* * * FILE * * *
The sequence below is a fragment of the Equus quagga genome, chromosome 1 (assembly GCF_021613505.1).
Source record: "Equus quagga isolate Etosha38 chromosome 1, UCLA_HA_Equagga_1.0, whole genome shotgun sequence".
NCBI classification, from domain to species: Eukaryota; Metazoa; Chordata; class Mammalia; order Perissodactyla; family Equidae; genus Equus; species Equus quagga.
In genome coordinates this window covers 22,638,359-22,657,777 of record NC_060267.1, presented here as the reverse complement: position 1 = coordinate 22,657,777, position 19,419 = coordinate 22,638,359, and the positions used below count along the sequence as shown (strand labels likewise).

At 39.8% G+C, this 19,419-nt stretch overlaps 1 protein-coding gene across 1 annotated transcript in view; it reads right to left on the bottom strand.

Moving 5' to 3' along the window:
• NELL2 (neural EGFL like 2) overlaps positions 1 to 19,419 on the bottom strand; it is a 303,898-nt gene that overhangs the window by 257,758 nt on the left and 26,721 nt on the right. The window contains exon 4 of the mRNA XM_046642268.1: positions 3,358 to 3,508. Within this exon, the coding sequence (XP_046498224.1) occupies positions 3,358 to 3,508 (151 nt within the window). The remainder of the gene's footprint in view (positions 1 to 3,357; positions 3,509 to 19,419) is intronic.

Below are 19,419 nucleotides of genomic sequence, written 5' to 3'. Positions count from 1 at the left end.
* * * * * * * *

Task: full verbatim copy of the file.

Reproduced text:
The sequence below is a fragment of the Equus quagga genome, chromosome 1 (assembly GCF_021613505.1).
Source record: "Equus quagga isolate Etosha38 chromosome 1, UCLA_HA_Equagga_1.0, whole genome shotgun sequence".
NCBI classification, from domain to species: Eukaryota; Metazoa; Chordata; class Mammalia; order Perissodactyla; family Equidae; genus Equus; species Equus quagga.
In genome coordinates this window covers 22,638,359-22,657,777 of record NC_060267.1, presented here as the reverse complement: position 1 = coordinate 22,657,777, position 19,419 = coordinate 22,638,359, and the positions used below count along the sequence as shown (strand labels likewise).

At 39.8% G+C, this 19,419-nt stretch overlaps 1 protein-coding gene across 1 annotated transcript in view; it reads right to left on the bottom strand.

Moving 5' to 3' along the window:
• NELL2 (neural EGFL like 2) overlaps positions 1 to 19,419 on the bottom strand; it is a 303,898-nt gene that overhangs the window by 257,758 nt on the left and 26,721 nt on the right. The window contains exon 4 of the mRNA XM_046642268.1: positions 3,358 to 3,508. Within this exon, the coding sequence (XP_046498224.1) occupies positions 3,358 to 3,508 (151 nt within the window). The remainder of the gene's footprint in view (positions 1 to 3,357; positions 3,509 to 19,419) is intronic.

Below are 19,419 nucleotides of genomic sequence, written 5' to 3'. Positions count from 1 at the left end.